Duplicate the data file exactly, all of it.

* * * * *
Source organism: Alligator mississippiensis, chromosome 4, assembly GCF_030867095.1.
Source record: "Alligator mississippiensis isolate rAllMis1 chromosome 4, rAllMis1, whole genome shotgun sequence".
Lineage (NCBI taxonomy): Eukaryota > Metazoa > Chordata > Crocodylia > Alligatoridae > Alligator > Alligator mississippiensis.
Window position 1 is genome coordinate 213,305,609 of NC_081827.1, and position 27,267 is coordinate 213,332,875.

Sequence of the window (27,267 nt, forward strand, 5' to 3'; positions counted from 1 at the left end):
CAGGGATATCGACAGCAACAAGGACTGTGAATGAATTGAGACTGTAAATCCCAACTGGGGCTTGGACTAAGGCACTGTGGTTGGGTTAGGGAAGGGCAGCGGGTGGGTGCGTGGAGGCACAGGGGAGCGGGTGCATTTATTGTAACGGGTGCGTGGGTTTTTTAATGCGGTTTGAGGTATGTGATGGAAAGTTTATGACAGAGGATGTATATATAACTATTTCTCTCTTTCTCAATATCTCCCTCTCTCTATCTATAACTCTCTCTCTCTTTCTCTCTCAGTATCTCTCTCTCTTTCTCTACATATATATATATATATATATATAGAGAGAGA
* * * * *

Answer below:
Source organism: Alligator mississippiensis, chromosome 4, assembly GCF_030867095.1.
Source record: "Alligator mississippiensis isolate rAllMis1 chromosome 4, rAllMis1, whole genome shotgun sequence".
Lineage (NCBI taxonomy): Eukaryota > Metazoa > Chordata > Crocodylia > Alligatoridae > Alligator > Alligator mississippiensis.
Window position 1 is genome coordinate 213,305,609 of NC_081827.1, and position 27,267 is coordinate 213,332,875.

Sequence of the window (27,267 nt, forward strand, 5' to 3'; positions counted from 1 at the left end):
CAGGGATATCGACAGCAACAAGGACTGTGAATGAATTGAGACTGTAAATCCCAACTGGGGCTTGGACTAAGGCACTGTGGTTGGGTTAGGGAAGGGCAGCGGGTGGGTGCGTGGAGGCACAGGGGAGCGGGTGCATTTATTGTAACGGGTGCGTGGGTTTTTTAATGCGGTTTGAGGTATGTGATGGAAAGTTTATGACAGAGGATGTATATATAACTATTTCTCTCTTTCTCAATATCTCCCTCTCTCTATCTATAACTCTCTCTCTCTTTCTCTCTCAGTATCTCTCTCTCTTTCTCTACATATATATATATATATATATATAGAGAGAGA